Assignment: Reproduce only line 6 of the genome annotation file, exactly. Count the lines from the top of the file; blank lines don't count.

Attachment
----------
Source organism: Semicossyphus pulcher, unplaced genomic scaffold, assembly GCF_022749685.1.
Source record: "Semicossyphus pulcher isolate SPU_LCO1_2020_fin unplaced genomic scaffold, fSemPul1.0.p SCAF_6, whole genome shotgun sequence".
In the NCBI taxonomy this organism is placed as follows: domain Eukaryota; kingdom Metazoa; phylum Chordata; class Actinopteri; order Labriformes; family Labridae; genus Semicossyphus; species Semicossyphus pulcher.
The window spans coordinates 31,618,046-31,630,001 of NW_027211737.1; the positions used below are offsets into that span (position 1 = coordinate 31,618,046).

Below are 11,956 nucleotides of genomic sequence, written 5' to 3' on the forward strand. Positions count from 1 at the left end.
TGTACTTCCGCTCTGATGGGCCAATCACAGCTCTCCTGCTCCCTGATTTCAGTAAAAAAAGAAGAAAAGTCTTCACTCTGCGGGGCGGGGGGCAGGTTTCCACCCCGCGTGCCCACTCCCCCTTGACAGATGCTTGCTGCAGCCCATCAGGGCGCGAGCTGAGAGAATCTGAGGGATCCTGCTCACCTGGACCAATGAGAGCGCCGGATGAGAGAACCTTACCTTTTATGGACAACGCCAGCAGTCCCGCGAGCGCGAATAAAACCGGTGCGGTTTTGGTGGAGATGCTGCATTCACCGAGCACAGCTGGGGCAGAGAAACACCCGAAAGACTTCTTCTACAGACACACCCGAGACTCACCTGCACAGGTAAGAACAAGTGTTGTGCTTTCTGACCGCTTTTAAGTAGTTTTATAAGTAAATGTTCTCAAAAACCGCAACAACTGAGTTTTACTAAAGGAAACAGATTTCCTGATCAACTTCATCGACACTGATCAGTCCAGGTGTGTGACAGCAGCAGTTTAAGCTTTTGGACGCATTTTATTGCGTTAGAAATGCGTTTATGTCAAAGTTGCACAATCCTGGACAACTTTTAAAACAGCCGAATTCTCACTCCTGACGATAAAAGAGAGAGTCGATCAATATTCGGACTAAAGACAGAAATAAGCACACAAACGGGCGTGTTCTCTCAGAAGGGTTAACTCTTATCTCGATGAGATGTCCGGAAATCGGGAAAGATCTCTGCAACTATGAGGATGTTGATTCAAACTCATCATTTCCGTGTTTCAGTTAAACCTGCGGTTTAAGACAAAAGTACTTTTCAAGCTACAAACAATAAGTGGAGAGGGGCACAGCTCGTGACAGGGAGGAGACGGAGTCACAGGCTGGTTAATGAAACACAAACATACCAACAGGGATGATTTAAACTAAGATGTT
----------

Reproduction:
TGTACTTCCGCTCTGATGGGCCAATCACAGCTCTCCTGCTCCCTGATTTCAGTAAAAAAAGAAGAAAAGTCTTCACTCTGCGGGGCGGGGGGCAGGTTTCCACCCCGCGTGCCCACTCCCCCTTGACAGATGCTTGCTGCAGCCCATCAGGGCGCGAGCTGAGAGAATCTGAGGGATCCTGCTCACCTGGACCAATGAGAGCGCCGGATGAGAGAACCTTACCTTTTATGGACAACGCCAGCAGTCCCGCGAGCGCGAATAAAACCGGTGCGGTTTTGGTGGAGATGCTGCATTCACCGAGCACAGCTGGGGCAGAGAAACACCCGAAAGACTTCTTCTACAGACACACCCGAGACTCACCTGCACAGGTAAGAACAAGTGTTGTGCTTTCTGACCGCTTTTAAGTAGTTTTATAAGTAAATGTTCTCAAAAACCGCAACAACTGAGTTTTACTAAAGGAAACAGATTTCCTGATCAACTTCATCGACACTGATCAGTCCAGGTGTGTGACAGCAGCAGTTTAAGCTTTTGGACGCATTTTATTGCGTTAGAAATGCGTTTATGTCAAAGTTGCACAATCCTGGACAACTTTTAAAACAGCCGAATTCTCACTCCTGACGATAAAAGAGAGAGTCGATCAATATTCGGACTAAAGACAGAAATAAGCACACAAACGGGCGTGTTCTCTCAGAAGGGTTAACTCTTATCTCGATGAGATGTCCGGAAATCGGGAAAGATCTCTGCAACTATGAGGATGTTGATTCAAACTCATCATTTCCGTGTTTCAGTTAAACCTGCGGTTTAAGACAAAAGTACTTTTCAAGCTACAAACAATAAGTGGAGAGGGGCACAGCTCGTGACAGGGAGGAGACGGAGTCACAGGCTGGTTAATGAAACACAAACATACCAACAGGGATGATTTAAACTAAGATGTT